Forcing Tour players to use old fashioned wooden clubs would really weed out the field and show who the truly elite players are. If you can hit those, you can hit anything. And I'm not saying getting rid of modern clubs altogether though; make those clubs available to the public, but force the players on Tour (maybe even college...) to use wooden clubs. Jason Dufner even said he'd be on board as long as courses are shortened to reasonable lengths.

Just wanted to see what other people's opinions are about this, thanks!

Just out of curiosity? What if the wood that they use on a particular wooden club delivered a COR of higher than the current USGA rules? Then the opposite would be true.

I can imagine that the adhesives they use to laminate the wood might be the next material for distance. They could use paper thin layers of wood, and the adhesive becomes the primary material in the club, while the wood gives it the structure. Potentially, could give you a club with a really high COR.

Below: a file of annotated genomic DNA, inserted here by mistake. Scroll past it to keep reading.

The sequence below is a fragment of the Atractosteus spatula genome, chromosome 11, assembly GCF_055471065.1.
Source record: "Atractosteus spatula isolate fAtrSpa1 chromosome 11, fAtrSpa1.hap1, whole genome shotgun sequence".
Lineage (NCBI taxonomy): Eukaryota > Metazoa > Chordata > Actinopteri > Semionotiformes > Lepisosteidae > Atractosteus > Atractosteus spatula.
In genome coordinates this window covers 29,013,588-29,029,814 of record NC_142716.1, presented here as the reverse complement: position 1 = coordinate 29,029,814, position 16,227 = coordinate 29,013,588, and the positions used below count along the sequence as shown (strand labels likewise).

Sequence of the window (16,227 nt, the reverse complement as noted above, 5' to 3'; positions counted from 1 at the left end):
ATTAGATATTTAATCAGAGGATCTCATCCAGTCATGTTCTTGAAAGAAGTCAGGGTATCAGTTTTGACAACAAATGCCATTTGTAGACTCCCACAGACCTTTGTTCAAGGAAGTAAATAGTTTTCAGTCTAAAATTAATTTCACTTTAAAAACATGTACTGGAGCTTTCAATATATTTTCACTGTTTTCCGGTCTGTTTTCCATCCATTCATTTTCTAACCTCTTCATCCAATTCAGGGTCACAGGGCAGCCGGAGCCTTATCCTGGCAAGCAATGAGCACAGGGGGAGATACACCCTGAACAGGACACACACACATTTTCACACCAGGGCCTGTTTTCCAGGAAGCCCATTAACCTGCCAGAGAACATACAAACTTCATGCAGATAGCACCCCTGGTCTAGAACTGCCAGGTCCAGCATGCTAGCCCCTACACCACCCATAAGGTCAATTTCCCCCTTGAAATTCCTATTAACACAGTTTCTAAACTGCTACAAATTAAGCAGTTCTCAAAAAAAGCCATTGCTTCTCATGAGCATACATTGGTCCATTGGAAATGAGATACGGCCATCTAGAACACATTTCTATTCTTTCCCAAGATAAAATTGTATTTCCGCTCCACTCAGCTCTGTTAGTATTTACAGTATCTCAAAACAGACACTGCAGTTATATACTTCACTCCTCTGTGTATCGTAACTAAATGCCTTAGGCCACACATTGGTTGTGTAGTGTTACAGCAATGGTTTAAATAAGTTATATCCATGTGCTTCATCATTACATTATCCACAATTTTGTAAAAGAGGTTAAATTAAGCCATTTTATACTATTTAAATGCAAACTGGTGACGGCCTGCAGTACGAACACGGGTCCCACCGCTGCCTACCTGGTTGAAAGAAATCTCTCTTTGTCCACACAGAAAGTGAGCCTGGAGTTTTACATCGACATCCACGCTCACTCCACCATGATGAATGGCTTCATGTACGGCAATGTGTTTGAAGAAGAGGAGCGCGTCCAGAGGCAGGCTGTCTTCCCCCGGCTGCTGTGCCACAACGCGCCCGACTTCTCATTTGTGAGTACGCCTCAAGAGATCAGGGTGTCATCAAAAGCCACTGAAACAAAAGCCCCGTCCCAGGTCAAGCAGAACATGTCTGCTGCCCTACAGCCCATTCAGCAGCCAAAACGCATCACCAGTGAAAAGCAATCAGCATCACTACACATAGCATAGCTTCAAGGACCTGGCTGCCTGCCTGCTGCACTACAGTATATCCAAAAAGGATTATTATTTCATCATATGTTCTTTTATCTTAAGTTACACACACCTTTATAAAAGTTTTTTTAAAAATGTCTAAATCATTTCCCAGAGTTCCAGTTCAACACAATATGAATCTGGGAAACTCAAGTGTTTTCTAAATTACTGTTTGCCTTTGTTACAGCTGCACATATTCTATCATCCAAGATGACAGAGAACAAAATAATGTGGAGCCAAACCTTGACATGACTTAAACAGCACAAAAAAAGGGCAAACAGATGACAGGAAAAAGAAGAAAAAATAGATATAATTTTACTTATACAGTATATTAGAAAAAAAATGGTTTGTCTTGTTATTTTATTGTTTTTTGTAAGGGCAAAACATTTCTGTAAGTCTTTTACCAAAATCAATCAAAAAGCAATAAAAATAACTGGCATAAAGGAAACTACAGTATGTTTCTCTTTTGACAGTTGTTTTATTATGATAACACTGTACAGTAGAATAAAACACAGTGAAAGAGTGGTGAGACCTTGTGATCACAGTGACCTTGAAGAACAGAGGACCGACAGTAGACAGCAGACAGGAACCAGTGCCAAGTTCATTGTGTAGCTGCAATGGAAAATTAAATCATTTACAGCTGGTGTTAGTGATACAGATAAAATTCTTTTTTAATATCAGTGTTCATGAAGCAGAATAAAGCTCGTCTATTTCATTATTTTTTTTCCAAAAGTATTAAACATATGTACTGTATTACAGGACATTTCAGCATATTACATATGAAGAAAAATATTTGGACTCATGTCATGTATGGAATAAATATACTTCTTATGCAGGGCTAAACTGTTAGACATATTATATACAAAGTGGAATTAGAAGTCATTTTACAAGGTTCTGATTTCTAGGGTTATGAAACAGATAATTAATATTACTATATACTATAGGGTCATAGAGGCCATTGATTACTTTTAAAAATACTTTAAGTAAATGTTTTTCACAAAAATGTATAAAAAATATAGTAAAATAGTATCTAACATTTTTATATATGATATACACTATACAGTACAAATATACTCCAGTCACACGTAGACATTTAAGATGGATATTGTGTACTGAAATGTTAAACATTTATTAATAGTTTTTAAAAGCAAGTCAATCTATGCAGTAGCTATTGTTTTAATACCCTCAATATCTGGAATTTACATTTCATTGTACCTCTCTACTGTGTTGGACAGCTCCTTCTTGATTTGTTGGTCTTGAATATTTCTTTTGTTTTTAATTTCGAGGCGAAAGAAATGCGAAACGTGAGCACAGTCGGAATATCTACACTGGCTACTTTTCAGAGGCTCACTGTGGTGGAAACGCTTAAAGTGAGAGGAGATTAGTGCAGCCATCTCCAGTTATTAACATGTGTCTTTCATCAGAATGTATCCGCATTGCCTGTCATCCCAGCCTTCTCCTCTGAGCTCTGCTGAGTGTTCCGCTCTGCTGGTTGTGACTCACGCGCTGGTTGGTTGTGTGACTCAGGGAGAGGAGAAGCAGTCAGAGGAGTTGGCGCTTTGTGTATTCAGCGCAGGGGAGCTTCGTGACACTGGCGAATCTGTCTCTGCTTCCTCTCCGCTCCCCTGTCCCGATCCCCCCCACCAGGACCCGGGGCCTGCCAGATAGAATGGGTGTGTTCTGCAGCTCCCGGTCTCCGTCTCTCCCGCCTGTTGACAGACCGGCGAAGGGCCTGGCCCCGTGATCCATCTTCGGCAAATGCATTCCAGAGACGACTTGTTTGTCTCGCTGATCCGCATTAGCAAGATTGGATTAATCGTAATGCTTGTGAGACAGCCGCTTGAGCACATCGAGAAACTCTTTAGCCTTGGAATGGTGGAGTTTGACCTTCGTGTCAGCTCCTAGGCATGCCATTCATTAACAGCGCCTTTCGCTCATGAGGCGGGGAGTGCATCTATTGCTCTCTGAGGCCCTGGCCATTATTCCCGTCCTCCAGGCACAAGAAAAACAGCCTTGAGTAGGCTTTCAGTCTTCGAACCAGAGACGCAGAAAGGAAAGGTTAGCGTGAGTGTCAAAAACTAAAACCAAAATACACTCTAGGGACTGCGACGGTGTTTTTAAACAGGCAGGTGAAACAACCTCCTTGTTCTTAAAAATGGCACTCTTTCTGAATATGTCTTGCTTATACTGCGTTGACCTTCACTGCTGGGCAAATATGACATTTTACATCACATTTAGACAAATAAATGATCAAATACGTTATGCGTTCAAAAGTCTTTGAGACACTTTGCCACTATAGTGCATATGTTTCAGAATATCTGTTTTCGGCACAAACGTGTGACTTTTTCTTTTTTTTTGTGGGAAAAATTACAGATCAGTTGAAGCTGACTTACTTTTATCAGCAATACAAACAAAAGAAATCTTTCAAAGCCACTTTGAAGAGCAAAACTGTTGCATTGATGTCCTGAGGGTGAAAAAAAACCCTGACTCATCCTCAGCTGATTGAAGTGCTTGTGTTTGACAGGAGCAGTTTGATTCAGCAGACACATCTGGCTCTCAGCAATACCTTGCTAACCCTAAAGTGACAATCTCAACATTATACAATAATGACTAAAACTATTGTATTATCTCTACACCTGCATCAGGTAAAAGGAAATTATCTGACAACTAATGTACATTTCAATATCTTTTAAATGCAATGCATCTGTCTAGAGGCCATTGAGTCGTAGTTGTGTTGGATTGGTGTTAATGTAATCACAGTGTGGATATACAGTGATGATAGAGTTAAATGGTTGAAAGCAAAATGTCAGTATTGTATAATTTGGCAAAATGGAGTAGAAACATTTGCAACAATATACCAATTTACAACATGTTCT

Engineers will find a means to bypass artificial restrictions, as they are doing already. Let's just say we like challenges, even if they are artificially set.

It might be more entertaining to let the COR be unlimited for the club and ball and see golf progress to the next level.

People love distance, and pros hitting drives 500+ yards will be pretty impressive. Might attract more people to the game. It is a simple metric that anyone seeing can enjoy. "...Bubba hits over a small forest 6 football fields long and lands the green... On the 65th hole for the day Dustin hits straight onto the green...". Walking the course could be an issue.

For the existing short courses, even I don't use the driver on all par 4s, anyway. Most people will use a shorter club off the tee and it should not change the game. Many people will be thrilled that they can hit 200+ yard drives, especially if their swing speed is only 80mph. I know kids would. a2_wink.gif